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A U.S. Public Service Academy Is Unnecessary

Feb 15, 2008
As the new year begins, I read of a proposal for a U.S. Public Service Academy; its admissions, leadership training and post-graduate service obligations would be modeled after the five U.S. military academies.

The author of the proposal, Chris Myers Asch, a Teach for American veteran, has said that 16 senators and 93 representatives support legislation for the new academy. The legislation to create the academy is sponsored by Democratic presidential aspirant Hillary Rodham Clinton, and Republican presidential hopeful Mike Huckabee has endorsed it.

There must be something in the water in Hope, Arkansas.

This proposal is a bad idea. I have studied military recruiting in preparing a new novel and have previously worked with college career counselors, so I'm qualified to explain why. The enrollment target of 1,275 entering freshmen, rising to 5,100 undergraduates, is too ambitious, and the proposed institution is unnecessary.

It would be more cost-effective to model the academy proposal after ROTC programs; ROTC covers tuition, fees and living allowances at accredited universities and provides the same summer leadership experiences as the military academies. Better, ROTC allows for "late-bloomers," students who have waited until their junior years in college to declare their major and interest in military service.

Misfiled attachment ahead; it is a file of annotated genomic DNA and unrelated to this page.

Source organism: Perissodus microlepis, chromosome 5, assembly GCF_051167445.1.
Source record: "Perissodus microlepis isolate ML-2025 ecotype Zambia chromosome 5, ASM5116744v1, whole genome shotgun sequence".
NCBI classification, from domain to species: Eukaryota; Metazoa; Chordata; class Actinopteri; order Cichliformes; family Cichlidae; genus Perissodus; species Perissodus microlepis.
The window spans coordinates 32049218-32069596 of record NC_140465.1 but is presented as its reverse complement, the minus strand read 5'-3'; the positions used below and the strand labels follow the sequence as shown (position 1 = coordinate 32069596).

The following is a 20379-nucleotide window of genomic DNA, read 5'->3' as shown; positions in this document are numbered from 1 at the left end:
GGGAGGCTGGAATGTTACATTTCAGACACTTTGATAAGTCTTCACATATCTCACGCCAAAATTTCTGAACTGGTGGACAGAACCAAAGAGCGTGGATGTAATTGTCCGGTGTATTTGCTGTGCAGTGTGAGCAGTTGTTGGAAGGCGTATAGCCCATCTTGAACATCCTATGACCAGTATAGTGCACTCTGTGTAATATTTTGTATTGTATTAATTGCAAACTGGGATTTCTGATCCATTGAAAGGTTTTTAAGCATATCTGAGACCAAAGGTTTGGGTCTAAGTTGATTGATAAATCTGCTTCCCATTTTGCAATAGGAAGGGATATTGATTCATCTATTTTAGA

The author made an extremely valid point: the military academies are among the most selective institutions in the land because they offer a free education, fulfill a desire to serve, and to lead. The reputation of the educational experience is unquestioned in the military and the private sector.

However, that experience can be offered less expensively without building a new national university. For example, INROADS, a national and privately sponsored internship organization, places 4,500 minority college-age youth in business, communications and engineering assignments in over 400 corporations, while also offering coaching, counseling and leadership training. INROADS has no ties to schools, but operates 50 offices across the country.

I understand why the author wanted to model a public services academy after the military academies, but I wonder why America needs a similarly elite public service institution when there are so many fine public policy, education and law enforcement programs offered in hundreds of colleges and universities. This is less true for the military. Only the military can teach military science. That is why we have military academies as well as active duty instructors teaching in ROTC programs, as well as public and private military colleges; civilians cannot teach the art and science of war.

The military academies retain another advantage over a civilian counterpart: they always find summer training assignments for Cadets, Midshipmen and the like during war and peace. There are fewer concerns about security clearances for trainees, since they will be serving in the same armed forces for the five years after they graduate. Law enforcement agencies and public school systems cannot offer the same experiences, especially to underclassmen.